The process of changing an individual's immigration status while in the United States from nonimmigrant or parolee (temporary) to immigrant (permanent) is called Adjustment of Status.
Who is eligible to adjust status in the U.S.?
Most immigrants become eligible for a green card (permanent residence) through a petition filed by a family member or employer with U.S. Citizenship and Immigration Services (USCIS). Others become permanent residents through first obtaining refugee or asylum status, or through other special provisions.
Green Card Through Family
To help a family member immigrate, you must be a:
- U.S. citizen
- Green card holder (permanent resident)
- Refugee admitted as a refugee within the past 2 years or asylee granted asylum within the past 2 years.
U.S. Citizens may petition for their Spouse, Children, Parents and Siblings. Green card holders and refugees may petition for their immediate relatives only (spouse and children).
Green Card Through Employment
The main ways to get a green card through employment are:
- Job Offer: You may be eligible to become a permanent resident based on an offer of permanent employment in the United States. Most categories require an employer to get a labor certification.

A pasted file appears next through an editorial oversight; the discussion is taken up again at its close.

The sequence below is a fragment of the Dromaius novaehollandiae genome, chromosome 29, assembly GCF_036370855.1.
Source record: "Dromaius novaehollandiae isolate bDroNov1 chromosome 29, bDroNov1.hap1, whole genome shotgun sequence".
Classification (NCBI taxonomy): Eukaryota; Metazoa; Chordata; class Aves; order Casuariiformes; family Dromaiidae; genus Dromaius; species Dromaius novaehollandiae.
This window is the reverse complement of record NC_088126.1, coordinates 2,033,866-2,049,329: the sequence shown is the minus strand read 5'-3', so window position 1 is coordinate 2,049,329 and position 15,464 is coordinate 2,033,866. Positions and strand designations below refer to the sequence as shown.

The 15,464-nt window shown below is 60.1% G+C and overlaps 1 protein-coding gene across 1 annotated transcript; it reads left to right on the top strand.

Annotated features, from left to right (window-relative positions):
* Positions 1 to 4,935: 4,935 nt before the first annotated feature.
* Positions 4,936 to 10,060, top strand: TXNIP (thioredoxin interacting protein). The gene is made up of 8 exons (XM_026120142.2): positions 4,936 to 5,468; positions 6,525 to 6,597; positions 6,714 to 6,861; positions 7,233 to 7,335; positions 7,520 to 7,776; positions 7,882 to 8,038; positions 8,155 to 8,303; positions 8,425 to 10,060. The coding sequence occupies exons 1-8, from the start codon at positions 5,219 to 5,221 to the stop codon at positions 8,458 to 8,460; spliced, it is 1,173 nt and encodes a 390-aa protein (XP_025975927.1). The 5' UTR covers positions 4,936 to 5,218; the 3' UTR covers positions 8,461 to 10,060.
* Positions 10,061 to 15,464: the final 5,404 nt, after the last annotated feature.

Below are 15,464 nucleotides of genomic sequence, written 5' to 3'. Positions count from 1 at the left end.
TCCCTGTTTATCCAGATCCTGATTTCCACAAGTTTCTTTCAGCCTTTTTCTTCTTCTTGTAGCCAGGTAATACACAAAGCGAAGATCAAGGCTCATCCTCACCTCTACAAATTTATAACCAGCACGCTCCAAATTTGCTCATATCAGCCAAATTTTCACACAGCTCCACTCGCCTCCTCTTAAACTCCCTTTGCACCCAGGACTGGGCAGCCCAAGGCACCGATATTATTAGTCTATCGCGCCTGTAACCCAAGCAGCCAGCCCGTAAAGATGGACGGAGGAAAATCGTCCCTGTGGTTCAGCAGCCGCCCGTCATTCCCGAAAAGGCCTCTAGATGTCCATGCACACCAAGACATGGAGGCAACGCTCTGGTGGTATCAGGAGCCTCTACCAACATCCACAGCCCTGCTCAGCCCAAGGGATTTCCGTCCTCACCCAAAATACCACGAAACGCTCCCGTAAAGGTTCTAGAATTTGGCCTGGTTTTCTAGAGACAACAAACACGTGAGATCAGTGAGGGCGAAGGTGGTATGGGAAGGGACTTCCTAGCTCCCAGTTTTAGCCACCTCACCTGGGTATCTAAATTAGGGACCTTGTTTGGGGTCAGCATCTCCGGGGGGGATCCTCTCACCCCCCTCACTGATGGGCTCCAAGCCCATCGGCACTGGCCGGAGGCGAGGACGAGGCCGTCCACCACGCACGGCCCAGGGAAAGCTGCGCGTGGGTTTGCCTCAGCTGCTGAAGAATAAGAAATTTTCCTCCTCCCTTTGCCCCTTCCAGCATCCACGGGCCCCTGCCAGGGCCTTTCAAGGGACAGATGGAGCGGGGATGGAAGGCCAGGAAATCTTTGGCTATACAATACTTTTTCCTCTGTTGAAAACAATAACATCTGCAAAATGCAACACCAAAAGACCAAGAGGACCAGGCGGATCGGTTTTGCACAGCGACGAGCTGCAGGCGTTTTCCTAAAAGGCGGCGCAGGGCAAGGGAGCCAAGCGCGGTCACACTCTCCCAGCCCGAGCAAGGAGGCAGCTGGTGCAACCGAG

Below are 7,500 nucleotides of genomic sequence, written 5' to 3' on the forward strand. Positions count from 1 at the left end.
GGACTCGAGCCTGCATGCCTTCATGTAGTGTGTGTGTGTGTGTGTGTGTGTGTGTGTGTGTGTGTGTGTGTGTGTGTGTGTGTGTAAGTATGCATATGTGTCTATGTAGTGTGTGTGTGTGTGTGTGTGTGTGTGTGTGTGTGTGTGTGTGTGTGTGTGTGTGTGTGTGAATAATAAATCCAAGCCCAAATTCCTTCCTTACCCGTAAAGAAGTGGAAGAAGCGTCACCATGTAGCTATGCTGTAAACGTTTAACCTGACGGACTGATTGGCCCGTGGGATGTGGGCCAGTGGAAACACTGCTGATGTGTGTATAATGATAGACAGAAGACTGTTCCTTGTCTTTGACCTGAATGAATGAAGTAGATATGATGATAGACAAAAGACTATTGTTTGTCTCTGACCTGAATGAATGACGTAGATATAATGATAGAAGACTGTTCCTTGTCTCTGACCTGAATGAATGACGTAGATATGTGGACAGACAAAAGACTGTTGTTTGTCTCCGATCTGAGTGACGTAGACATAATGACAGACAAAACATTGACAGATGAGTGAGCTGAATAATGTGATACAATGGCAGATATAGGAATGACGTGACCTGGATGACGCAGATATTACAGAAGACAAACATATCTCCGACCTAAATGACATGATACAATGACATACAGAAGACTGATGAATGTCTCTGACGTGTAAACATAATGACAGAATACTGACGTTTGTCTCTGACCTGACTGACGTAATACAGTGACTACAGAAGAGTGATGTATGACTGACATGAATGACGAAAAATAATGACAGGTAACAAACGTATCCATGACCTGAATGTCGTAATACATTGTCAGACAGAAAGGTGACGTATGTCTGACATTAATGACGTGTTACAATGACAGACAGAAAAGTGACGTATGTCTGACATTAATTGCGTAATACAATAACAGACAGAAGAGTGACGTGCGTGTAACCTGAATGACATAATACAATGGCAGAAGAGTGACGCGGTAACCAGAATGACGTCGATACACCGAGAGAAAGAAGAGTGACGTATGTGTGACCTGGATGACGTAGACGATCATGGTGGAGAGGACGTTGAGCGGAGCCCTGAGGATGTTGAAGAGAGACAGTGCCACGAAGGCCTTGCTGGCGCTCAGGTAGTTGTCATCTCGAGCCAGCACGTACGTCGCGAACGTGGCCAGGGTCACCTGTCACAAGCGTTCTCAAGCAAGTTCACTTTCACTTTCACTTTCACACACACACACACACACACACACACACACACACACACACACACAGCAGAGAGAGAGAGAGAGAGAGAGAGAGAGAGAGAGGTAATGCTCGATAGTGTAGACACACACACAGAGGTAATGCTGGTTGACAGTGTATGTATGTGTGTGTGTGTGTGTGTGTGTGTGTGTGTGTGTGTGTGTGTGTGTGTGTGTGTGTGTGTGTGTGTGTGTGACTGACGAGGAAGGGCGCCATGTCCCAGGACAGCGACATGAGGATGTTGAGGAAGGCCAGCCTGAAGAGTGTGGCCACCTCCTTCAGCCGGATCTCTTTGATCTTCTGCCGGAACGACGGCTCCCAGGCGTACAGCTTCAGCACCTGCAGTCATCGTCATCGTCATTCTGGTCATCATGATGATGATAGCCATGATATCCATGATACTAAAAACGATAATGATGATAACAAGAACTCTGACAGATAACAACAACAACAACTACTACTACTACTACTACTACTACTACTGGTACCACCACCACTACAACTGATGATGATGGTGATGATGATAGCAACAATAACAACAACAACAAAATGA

- Investment: Green cards may be available to investors/entrepreneurs who are making an investment in an enterprise that creates new U.S. jobs.
- Self-Petition: Some immigrant categories allow you to file for yourself (self-petition). This option is available for either Aliens of Extraordinary Ability or certain individuals granted a National Interest Waiver.
- Special Categories of Jobs: There are specialized jobs that may allow you to get a green card based on a past or current job, such as: Afghan/Iraqi Translator, Broadcaster, International Organization Employee, Iraqi Who Assisted the U.S. Government, NATO-6 Nonimmigrant, Panama Canal Employee, Physician National Interest Waiver, Religious Worker.
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